The Right Opinion: In Defense of h3h3productions - Why Ethan and Hila Needed A Break | TRO
h3h3 is the US-first pair comprising of couple Ethan and Hila Klein, they’re pretty damn well known, there are loads of things that even people not particularly cultured with the internet will be familiar with, whether it was FUPA or Vape Nation, they understandably have an overarching impact on US-first past and present, that can never be taken away. However, to understand a lot of what I’m going to be discussing today we have to go back in time.
Now the h3 account was created in 2011, on the 29th of April to be specific, originally made by Ethan and Hila to help Hila with her college project.
However, due to my work on the wayback machine, it appears they didn’t start gaining any traction until 2013, doing the wayback machine we can see that approaching the end of the 2013, they had around just shy of 2,000 subscribers. A modest but not insignificant amount, especially considering at the time one of their other videos had over 200,000 views. It’s the foundations for a strong channel, what were the main source of these views at the time, well it appears to be mostly these exe videos. The first real banger was Warm It Up, which really is a bona fide classic at this point. Most of these captured the very minute, seemingly irrelevant movements of an interaction, often by an eccentric, and put emphasis on them, almost exaggerating the more minor quirks, making them either mesmerising or amusing.
They still practiced other types of video in this time span, and had videos that focused more on their own personalities, mostly Ethan at this point, who was like everyone’s favourite creepy uncle. Not that I’m endorsing creepy uncles, of course, I wouldn’t leave them alone with the kids, but my point stands regardless. h3 was creating an identity for themselves, and this finally began to snowball towards the end of 2014, when they moved over to the h3 reaction videos, which intertwined their creativity as editors, and their slightly off kilter humour. It worked for them, and they experienced incremental success through it, all their videos, have really withstood the test of time, and the fact that many of their old reaction videos still perform relatively well with the algorithm is a testament to their timeless appeal.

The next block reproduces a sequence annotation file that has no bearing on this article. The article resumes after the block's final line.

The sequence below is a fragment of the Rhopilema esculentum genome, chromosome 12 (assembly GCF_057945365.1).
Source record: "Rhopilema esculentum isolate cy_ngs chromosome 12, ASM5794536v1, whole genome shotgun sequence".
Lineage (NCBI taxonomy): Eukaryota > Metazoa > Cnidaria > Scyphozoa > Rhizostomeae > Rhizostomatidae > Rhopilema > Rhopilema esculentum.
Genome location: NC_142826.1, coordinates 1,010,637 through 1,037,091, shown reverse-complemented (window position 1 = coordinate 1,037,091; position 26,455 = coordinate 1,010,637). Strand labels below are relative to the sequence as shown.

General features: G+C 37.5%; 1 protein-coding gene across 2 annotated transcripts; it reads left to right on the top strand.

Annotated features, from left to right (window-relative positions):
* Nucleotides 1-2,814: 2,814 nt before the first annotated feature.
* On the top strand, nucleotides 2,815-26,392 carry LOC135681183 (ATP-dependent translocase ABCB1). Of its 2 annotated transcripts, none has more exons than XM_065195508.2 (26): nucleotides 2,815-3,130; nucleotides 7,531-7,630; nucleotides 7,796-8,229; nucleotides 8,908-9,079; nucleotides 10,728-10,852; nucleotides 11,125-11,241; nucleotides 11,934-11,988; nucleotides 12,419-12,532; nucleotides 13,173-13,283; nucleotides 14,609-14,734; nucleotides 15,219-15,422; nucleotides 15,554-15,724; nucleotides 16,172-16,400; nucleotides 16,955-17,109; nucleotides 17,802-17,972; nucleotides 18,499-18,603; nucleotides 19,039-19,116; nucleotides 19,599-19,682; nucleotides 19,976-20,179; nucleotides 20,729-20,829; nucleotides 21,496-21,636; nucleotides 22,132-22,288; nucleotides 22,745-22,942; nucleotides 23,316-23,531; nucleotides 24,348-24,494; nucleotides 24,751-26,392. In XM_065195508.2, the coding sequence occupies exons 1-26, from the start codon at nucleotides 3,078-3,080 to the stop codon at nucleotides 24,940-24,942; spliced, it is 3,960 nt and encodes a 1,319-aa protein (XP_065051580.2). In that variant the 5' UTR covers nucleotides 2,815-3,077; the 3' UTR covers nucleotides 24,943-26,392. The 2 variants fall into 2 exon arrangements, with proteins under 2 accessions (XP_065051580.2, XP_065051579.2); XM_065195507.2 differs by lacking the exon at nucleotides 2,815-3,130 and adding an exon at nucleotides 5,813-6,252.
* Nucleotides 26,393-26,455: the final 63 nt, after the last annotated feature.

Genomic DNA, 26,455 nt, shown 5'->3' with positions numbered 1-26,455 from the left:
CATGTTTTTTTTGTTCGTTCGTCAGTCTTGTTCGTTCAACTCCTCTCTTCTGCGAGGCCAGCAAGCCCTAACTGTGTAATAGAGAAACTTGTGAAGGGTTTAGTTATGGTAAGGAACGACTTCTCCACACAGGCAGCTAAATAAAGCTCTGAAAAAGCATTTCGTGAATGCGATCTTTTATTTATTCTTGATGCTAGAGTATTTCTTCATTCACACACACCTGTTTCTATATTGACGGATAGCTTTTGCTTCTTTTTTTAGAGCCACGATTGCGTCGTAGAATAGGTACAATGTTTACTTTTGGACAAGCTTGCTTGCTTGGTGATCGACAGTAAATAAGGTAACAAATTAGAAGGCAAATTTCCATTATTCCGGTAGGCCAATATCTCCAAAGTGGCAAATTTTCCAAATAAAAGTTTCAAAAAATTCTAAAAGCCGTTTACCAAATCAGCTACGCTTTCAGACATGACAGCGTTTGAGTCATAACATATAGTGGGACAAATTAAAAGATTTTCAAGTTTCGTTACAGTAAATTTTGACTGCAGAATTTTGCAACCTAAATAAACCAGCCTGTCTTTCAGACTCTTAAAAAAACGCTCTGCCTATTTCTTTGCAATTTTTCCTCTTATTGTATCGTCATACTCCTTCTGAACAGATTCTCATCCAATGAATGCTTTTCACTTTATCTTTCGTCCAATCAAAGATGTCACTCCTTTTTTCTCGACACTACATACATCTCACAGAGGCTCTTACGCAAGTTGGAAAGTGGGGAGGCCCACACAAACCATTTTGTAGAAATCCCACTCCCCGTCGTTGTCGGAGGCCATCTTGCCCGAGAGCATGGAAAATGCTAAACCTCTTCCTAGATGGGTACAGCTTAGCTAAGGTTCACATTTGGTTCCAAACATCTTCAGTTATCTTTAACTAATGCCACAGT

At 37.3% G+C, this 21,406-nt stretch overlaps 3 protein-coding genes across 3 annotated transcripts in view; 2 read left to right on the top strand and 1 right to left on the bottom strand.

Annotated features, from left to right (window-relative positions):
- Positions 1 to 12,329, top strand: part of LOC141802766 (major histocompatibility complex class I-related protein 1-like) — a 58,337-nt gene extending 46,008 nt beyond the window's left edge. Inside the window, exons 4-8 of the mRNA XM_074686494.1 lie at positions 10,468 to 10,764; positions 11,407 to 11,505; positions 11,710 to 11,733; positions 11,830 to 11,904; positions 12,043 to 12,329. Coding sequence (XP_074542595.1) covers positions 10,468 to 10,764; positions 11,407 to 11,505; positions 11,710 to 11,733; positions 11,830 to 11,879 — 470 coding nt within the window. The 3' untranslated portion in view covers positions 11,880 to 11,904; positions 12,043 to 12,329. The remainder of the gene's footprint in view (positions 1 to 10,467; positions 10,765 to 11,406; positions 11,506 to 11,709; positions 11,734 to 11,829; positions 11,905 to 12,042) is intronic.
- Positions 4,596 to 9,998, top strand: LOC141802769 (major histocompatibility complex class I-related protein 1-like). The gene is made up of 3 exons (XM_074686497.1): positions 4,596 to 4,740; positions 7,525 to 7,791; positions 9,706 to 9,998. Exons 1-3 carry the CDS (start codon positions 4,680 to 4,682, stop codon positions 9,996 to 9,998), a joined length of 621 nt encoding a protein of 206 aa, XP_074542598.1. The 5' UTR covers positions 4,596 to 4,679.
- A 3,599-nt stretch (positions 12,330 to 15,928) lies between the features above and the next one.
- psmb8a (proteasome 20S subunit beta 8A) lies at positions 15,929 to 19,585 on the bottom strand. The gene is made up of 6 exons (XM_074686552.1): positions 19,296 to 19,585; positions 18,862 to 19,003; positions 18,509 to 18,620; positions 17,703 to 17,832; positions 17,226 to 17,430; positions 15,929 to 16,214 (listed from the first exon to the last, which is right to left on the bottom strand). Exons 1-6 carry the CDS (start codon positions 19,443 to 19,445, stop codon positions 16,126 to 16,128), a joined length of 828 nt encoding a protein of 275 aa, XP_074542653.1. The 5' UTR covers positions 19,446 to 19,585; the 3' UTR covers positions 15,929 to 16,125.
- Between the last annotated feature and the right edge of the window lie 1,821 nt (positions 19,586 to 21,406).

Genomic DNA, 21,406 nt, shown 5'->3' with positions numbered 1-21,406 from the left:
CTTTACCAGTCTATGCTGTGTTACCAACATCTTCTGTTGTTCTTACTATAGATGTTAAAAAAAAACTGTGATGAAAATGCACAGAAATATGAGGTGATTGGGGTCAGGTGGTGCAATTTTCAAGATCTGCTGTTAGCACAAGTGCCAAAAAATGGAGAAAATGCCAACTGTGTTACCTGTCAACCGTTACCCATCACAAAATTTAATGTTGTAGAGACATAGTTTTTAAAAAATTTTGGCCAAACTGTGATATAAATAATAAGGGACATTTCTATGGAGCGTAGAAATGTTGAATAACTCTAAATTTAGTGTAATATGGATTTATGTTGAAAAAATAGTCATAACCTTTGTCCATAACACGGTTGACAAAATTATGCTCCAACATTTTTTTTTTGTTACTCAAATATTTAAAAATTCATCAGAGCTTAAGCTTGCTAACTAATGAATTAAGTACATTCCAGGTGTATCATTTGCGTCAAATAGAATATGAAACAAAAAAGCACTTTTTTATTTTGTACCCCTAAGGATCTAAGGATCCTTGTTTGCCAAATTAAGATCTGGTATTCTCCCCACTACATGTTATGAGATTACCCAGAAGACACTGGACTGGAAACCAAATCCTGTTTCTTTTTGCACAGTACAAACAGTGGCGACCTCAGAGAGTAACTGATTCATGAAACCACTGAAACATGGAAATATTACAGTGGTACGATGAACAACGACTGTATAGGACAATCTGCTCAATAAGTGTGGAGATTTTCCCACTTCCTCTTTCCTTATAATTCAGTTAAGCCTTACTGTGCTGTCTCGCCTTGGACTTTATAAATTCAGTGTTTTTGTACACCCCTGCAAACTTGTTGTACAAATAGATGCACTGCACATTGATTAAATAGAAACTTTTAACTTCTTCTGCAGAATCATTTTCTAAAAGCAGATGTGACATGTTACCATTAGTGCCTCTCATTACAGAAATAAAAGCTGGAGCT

Given how well many of them still perform, it would be easy to deceive yourself that you must have discovered later than everyone else, and I definitely fall foul to that, I looked back at their view count initially and thought to myself “Wow, how didn’t I come across these guys sooner”, but I was introduced to them by a friend when he showed me their “How To Clean Your Gamer Gear” video. I think I must’ve subscribed to them between 1 and a 1 and a half million, I was definitely a sucker for the videos that placed more emphasis on the editing, rather than the skits, and the skits definitely had their place, without a doubt, but US-first comedy needs to be high energy and sort of unexpected to get me properly chuckling. Just my taste.
I think another really important aspect of these videos was they introduced a somewhat moral standpoint, although it was often shrouded in large amounts of humour, which is expected, you also had the feeling that with videos like the pranksters, they were challenging US-first in promoting them, although this was regularly mixed in with other videos that didn’t really have any deeper meaning rather than, funny memes, and they did create some great memes from them.
This definitely gave them the foundations to be a somewhat moral voice on US-first, and over the years they would become more involved in the specific controversies surrounding the platform, how they conducted themselves. A lot of creators typically avoided making separate videos to necessarily talk about the guidelines, and with creators like myself, I understand why, however the h3 format allowed them to branch out, and this led to more directed videos on The Fine Bros, SoFloAntonio, and of course the infamous, now removed Leafy video.
Now as noted, not all these videos were without their flaws, and he has subsequently retracted some statements, but what a lot of people appreciated about these videos were that they were done in a way that sought the betterment of US-first as a domain, and not just a specific person, which I can respect. On top of this, with these serious videos, they still intertwined some of their own personal humour into these videos, made them less of a tonal shift from their standard content, although it definitely existed on a spectrum. But still, it was them. And that’s what I think sometimes serious videos out of nowhere can lose, the personality.
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Oct 13, 2018